Public safety officials urge caution for boaters, swimmers during busy holiday weekend

A picture-perfect Lake Minnetonka greeted water lovers on Saturday. A boater’s paradise.

“It’s been an incredibly busy summer,” says Sgt. Rick Waldon with the Hennepin County Water Patrol. “The landings, the boat launches are full, usually by 3 o’clock on a weekday, and 9 to 10 o’clock on Saturdays and Sundays.”

Waldon and deputy Matt Dreger are seeing a nexus between the pandemic and the popularity of boating.

“This is something you can do safely with your family and fall into the COVID guidelines with social distancing,” he said. “You’re out boating with your family, just enjoying the day.”

But there’s a troubling trend on the waters.

The Department of Natural Resources says 13 people in Minnesota have died in boating accidents this year, the highest number since 2011.

The Sheriff’s Office says there have been 10 drownings in Hennepin County and nine near-drownings so far this year, compared with 10 drownings and 12 near-drownings in all of last year.

"It’s people falling out of the boat, it’s people not knowing their swimming ability or the depth of the water they’re in,” Waldon said.

Even the waves, caused by another boat, can cause problems, especially for those on jet skis.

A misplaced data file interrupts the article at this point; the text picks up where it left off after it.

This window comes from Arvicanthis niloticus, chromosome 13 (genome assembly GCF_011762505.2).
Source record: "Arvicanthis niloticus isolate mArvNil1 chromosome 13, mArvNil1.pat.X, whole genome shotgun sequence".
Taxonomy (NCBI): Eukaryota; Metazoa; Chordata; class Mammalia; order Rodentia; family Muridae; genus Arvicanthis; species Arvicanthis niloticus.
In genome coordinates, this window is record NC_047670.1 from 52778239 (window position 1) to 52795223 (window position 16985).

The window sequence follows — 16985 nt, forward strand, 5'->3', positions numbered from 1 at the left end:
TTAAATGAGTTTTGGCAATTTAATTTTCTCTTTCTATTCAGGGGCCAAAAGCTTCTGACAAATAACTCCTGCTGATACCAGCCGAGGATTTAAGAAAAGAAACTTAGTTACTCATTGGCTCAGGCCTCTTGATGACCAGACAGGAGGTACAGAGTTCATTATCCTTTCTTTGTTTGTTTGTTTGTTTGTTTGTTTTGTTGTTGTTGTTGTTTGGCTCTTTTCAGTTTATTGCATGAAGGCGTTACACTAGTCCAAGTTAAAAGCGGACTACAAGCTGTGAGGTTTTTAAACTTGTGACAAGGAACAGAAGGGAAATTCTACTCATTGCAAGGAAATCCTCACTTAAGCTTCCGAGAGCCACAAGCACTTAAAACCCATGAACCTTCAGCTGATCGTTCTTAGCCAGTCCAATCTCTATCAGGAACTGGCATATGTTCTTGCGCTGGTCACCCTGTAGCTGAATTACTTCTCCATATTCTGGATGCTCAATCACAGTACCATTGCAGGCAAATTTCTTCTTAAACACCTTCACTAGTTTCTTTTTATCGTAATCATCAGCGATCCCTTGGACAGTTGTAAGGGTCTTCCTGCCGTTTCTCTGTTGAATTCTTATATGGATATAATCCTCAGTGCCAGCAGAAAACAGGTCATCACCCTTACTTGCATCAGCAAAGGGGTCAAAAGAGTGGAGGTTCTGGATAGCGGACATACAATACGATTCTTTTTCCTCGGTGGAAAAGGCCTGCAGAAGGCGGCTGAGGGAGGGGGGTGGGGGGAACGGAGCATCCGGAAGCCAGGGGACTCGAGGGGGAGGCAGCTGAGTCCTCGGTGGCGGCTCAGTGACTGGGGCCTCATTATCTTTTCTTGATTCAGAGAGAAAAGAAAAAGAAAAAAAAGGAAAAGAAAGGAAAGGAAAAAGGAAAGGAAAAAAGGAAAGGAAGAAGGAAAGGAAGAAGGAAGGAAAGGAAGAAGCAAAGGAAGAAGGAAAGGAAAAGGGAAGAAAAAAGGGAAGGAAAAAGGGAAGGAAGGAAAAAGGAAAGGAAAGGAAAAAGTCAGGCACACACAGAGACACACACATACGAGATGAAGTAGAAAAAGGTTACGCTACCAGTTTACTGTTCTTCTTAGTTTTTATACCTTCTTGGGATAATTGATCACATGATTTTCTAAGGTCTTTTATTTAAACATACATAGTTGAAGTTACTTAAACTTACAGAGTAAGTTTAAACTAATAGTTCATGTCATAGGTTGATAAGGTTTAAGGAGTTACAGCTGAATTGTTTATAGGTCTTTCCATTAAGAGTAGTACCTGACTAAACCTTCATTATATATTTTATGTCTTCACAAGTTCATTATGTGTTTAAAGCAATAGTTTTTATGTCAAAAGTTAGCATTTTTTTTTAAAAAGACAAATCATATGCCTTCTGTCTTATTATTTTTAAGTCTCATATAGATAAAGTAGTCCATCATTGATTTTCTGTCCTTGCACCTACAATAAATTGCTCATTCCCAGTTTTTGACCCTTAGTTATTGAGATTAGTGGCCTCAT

Waldon says there’s one piece of gear he considers crucial when going out on the water.

“One of the things we’re encouraging is to wear your life jacket,” he says. “It’s like your seat belt on the water."

There’s something else to consider this holiday weekend.

"I’m expecting traffic to continue to be busy,” Waldon notes. “And the water temperature is going to get cold and hypothermia is something people need to think about."

That means dressing warmly, in addition to the life jacket.

All of this adds up to more boaters are on the water, even as autumn beckons.

Waldon says that brings to mind another kind of safe distancing.

“You have to keep your head on a swivel and watch what’s going on around you,” he said. “I always worry about a collision. When you’re out here, there isn’t the traffic lanes that you have on the road and the white and yellow lines to stay in between.”